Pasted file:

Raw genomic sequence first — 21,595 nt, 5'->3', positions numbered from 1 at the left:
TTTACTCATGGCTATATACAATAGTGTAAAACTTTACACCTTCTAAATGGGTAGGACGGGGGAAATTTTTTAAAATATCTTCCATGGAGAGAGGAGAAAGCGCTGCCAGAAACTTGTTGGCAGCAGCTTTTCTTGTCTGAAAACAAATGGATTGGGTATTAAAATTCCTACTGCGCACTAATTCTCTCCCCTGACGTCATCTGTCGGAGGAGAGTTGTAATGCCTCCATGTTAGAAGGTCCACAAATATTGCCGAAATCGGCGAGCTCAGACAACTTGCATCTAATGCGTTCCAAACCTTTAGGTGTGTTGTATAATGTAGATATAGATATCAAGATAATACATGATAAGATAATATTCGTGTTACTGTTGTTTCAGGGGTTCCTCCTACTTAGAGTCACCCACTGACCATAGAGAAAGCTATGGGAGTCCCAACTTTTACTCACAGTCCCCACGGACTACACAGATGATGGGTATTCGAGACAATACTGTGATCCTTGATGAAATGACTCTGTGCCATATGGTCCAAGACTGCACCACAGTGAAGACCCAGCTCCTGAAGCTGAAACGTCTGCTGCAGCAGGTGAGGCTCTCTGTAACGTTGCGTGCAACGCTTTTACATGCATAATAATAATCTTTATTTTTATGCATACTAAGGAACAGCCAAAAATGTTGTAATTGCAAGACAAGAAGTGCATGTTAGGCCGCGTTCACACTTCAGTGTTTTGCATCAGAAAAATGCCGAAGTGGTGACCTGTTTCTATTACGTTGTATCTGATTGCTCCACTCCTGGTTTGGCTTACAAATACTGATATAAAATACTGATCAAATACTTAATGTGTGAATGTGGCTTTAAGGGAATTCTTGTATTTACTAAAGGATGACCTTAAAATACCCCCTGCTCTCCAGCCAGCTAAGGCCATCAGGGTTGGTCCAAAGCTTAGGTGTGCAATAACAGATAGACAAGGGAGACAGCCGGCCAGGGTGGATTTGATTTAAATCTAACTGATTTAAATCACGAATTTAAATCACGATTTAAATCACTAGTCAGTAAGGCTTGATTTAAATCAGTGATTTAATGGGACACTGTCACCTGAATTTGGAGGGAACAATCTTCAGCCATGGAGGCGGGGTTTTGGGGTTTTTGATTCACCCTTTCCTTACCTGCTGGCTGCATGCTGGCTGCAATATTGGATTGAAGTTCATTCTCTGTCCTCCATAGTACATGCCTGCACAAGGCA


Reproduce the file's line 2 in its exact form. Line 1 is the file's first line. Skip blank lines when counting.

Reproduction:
TTTACTCATGGCTATATACAATAGTGTAAAACTTTACACCTTCTAAATGGGTAGGACGGGGGAAATTTTTTAAAATATCTTCCATGGAGAGAGGAGAAAGCGCTGCCAGAAACTTGTTGGCAGCAGCTTTTCTTGTCTGAAAACAAATGGATTGGGTATTAAAATTCCTACTGCGCACTAATTCTCTCCCCTGACGTCATCTGTCGGAGGAGAGTTGTAATGCCTCCATGTTAGAAGGTCCACAAATATTGCCGAAATCGGCGAGCTCAGACAACTTGCATCTAATGCGTTCCAAACCTTTAGGTGTGTTGTATAATGTAGATATAGATATCAAGATAATACATGATAAGATAATATTCGTGTTACTGTTGTTTCAGGGGTTCCTCCTACTTAGAGTCACCCACTGACCATAGAGAAAGCTATGGGAGTCCCAACTTTTACTCACAGTCCCCACGGACTACACAGATGATGGGTATTCGAGACAATACTGTGATCCTTGATGAAATGACTCTGTGCCATATGGTCCAAGACTGCACCACAGTGAAGACCCAGCTCCTGAAGCTGAAACGTCTGCTGCAGCAGGTGAGGCTCTCTGTAACGTTGCGTGCAACGCTTTTACATGCATAATAATAATCTTTATTTTTATGCATACTAAGGAACAGCCAAAAATGTTGTAATTGCAAGACAAGAAGTGCATGTTAGGCCGCGTTCACACTTCAGTGTTTTGCATCAGAAAAATGCCGAAGTGGTGACCTGTTTCTATTACGTTGTATCTGATTGCTCCACTCCTGGTTTGGCTTACAAATACTGATATAAAATACTGATCAAATACTTAATGTGTGAATGTGGCTTTAAGGGAATTCTTGTATTTACTAAAGGATGACCTTAAAATACCCCCTGCTCTCCAGCCAGCTAAGGCCATCAGGGTTGGTCCAAAGCTTAGGTGTGCAATAACAGATAGACAAGGGAGACAGCCGGCCAGGGTGGATTTGATTTAAATCTAACTGATTTAAATCACGAATTTAAATCACGATTTAAATCACTAGTCAGTAAGGCTTGATTTAAATCAGTGATTTAATGGGACACTGTCACCTGAATTTGGAGGGAACAATCTTCAGCCATGGAGGCGGGGTTTTGGGGTTTTTGATTCACCCTTTCCTTACCTGCTGGCTGCATGCTGGCTGCAATATTGGATTGAAGTTCATTCTCTGTCCTCCATAGTACATGCCTGCACAAGGCA